A journal bearing may experience excessive wear due to the incompressibility of water relative to oil. Journal bearings can lose 90% of their life expectancy with just 1% water in the oil!
The issue is significantly worse for rolling element bearings. For starters, water weakens the oil film. But, rolling element bearings operate under extreme temperatures and pressures. This means that water in oil in the load zone can cause sudden flash-vaporization resulting in erosive wear.
Another issue with water and rolling element bearings is the separation of oxygen and hydrogen atoms of the water molecule under the high pressure of the load zone. The hydrogen ions generated by this process, which are very tiny, may soak onto the surface of the bearing raceway, leading to a condition known as hydrogen embrittlement. Due to this, the bearing material beneath the raceway’s surface starts to weaken or become brittle, making it more likely to crack. Pitting and spalls may emerge as these cracks reach the surface.
Is there an Acceptable Level of Water in Oil?
A common rule of thumb is to make sure that moisture levels stay far below the saturation point. This is because the effects of free and emulsified water are more detrimental than those of dissolved water. Depending on the kind of oil and temperature, this translates to 100 to 300 ppm or less for the majority of in-service oils. Even at this level, substantial damage is still capable of happening. In general, there is never too little water. Therefore, it is important to take all practical measures to minimize water contamination.
What Does Water Actually Do to a Lubricant?
Water not only directly damages machine parts, but it also has an impact on the aging process of lubricating oils. Particularly in the presence of catalytic metals like copper, lead, and tin, the inclusion of water in lubricating oil can cause the progress of oxidation to multiply tenfold and result in premature aging of the oil. In addition, several synthetic oils, including phosphate esters and dibasic esters, have been shown to react with water, causing the base stock to disintegrate and the production of acids.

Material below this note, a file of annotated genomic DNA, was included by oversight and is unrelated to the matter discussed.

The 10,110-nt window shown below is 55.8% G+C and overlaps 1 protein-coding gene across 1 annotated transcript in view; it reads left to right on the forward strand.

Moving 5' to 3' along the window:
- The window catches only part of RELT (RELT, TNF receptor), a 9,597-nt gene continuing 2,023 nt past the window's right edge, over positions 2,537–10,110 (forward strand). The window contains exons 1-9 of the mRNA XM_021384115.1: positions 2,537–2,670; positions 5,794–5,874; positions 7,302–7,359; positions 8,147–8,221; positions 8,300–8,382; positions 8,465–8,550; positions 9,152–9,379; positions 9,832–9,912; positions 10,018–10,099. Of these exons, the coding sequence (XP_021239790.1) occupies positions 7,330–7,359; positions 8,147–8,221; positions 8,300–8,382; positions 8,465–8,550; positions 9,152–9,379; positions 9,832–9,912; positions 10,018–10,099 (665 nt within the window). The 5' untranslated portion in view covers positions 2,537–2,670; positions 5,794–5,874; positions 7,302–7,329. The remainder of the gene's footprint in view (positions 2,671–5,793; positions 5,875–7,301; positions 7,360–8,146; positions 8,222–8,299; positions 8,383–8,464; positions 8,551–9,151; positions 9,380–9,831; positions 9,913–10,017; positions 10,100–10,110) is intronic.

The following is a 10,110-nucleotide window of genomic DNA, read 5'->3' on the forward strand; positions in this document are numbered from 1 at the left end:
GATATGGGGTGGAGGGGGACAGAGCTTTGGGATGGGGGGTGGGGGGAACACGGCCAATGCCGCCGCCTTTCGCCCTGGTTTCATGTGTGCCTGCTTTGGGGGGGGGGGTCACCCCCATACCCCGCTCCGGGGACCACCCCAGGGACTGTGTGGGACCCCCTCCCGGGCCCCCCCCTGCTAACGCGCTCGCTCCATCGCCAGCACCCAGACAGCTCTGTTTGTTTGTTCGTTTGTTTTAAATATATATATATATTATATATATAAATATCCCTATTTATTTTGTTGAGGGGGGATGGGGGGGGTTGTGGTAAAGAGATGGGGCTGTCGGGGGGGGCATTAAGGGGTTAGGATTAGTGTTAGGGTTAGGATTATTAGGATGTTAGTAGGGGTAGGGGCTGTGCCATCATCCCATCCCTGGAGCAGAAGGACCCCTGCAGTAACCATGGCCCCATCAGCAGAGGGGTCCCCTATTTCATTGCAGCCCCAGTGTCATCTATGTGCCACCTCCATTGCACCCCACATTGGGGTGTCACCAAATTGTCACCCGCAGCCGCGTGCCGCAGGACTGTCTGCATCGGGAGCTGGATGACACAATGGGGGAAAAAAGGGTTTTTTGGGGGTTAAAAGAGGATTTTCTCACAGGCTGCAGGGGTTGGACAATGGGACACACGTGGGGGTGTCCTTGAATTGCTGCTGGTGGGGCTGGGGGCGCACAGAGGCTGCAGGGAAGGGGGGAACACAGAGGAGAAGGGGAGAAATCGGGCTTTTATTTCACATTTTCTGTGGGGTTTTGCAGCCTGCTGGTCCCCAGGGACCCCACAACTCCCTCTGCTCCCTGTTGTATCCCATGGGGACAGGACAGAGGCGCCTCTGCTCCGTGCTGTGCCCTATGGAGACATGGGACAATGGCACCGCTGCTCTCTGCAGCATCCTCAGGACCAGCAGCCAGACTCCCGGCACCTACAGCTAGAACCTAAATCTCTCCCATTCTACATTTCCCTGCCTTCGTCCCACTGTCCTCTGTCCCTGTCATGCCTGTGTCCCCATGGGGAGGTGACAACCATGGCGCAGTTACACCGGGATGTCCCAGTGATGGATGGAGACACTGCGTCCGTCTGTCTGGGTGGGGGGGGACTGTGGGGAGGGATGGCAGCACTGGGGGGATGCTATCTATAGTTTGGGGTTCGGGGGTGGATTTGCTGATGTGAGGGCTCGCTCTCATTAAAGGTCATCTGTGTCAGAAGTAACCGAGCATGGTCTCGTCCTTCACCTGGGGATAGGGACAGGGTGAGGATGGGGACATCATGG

Water contamination can affect more than just the base oil. Several additives, such as sulfurous anti-wear and extreme pressure additives and phenolic antioxidants, are hydrolyzed by water. This causes additive mortality and acidic byproducts to form. When these acidic byproducts are present, they can corrode components. Excess water in oil can wash away other additives such as demulsifying agents, dispersants, detergents, and rust inhibitors. As a result, sludge and sediment build-up, the filter plugs, and the demulsibility is poor.
Reduce Water in Oil for Optimal Lubrication
If you look at the science of proper lubrication, water is generally a poor lubricant. Proper lubrication requires a film of oil to separate opposing friction surfaces. Pressure increases the viscosity of an oil film to maintain protection when pressure is applied. In contrast, water does not exhibit this tendency, and boundary lubrication occurs instead of full fluid film lubrication.
Even considering particle contamination, water is among the most destructive lubricant contaminants. Whenever it invades oil, machinery, or systems, it is helpful to know how it behaves to get your water levels under control. The first line of defense is inspection and early identification. The presence of any visual form of water should be taken seriously. Furthermore, an oil analysis program is an essential step to monitor water in oil and work on prevention.